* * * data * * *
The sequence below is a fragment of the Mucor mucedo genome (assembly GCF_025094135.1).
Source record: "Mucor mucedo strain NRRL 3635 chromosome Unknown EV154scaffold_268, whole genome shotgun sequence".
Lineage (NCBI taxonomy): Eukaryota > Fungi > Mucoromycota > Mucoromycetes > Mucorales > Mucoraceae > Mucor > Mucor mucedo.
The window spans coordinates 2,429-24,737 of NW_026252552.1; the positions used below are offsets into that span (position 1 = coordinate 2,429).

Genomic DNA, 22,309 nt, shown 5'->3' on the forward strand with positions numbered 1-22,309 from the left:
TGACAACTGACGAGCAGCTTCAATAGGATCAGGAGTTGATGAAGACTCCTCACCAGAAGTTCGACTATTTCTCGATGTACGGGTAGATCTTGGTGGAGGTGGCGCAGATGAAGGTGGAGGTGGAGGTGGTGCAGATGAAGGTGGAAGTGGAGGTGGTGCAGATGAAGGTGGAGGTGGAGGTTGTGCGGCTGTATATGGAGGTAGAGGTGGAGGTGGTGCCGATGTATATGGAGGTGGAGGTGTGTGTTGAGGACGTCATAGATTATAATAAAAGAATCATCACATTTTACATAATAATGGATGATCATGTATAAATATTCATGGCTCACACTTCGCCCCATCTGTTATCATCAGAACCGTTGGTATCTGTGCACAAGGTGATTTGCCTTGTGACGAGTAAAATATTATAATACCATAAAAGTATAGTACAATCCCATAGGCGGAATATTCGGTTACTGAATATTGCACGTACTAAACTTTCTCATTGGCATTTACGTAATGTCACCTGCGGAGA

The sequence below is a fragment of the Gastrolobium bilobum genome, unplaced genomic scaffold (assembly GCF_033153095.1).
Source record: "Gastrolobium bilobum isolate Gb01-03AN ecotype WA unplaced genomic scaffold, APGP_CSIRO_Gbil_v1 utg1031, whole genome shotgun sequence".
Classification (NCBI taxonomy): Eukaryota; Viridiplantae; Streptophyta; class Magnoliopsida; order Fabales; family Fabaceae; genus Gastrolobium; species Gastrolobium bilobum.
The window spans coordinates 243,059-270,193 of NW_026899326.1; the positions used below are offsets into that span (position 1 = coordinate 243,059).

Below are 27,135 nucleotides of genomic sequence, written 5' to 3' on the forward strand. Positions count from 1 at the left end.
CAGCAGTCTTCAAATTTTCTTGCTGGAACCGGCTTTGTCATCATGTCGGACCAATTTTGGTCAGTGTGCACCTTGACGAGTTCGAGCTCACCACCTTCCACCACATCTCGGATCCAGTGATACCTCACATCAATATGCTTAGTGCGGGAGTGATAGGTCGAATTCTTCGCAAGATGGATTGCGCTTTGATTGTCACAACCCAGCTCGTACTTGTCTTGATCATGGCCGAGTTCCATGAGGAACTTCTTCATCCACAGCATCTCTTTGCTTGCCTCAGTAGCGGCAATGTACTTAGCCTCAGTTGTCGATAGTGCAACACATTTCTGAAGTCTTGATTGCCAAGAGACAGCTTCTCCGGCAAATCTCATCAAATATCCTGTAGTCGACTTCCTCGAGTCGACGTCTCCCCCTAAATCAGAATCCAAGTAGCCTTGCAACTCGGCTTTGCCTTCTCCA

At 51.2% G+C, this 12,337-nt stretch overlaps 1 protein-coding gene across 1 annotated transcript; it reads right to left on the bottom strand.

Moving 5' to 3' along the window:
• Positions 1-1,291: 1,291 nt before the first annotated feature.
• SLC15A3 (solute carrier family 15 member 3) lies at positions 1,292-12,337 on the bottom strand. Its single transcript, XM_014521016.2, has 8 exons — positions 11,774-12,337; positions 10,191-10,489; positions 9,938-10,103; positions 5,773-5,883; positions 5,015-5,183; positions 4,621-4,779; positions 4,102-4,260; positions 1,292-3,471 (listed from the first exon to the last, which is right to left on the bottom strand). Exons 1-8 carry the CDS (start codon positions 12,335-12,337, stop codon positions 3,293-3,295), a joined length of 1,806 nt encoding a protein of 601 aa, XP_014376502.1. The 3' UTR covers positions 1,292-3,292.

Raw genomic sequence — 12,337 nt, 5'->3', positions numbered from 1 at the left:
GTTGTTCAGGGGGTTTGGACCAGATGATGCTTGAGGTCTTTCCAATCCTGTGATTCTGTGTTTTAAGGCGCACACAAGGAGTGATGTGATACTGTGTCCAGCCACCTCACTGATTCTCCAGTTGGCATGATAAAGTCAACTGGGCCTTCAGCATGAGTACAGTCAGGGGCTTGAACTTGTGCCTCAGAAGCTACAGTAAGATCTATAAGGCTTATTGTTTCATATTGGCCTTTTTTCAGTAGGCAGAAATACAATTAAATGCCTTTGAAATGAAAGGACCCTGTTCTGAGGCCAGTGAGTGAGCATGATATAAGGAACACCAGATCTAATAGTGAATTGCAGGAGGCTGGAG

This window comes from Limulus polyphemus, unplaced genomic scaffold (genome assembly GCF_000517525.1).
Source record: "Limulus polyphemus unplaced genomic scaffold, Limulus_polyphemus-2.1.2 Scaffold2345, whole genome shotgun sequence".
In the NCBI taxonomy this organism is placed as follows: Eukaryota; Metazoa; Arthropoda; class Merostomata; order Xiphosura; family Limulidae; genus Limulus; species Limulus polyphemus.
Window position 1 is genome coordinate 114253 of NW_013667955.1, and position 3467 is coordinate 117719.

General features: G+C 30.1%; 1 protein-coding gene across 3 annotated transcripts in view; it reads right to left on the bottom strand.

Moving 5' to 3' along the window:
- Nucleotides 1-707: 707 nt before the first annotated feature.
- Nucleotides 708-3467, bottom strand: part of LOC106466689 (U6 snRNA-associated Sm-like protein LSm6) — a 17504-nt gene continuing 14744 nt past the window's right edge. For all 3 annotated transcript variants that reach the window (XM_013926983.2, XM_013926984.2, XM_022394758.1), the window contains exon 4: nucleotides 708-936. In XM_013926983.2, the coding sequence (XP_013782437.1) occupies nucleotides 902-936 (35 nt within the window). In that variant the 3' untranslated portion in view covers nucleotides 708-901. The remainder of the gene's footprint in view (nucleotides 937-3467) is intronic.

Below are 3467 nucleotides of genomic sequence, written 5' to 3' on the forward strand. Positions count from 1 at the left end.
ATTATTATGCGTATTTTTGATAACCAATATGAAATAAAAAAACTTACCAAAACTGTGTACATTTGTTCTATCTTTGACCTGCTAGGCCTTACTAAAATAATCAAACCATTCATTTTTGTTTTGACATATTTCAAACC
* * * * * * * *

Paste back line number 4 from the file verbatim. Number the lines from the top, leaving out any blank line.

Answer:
The window spans coordinates 2,429-24,737 of NW_026252552.1; the positions used below are offsets into that span (position 1 = coordinate 2,429).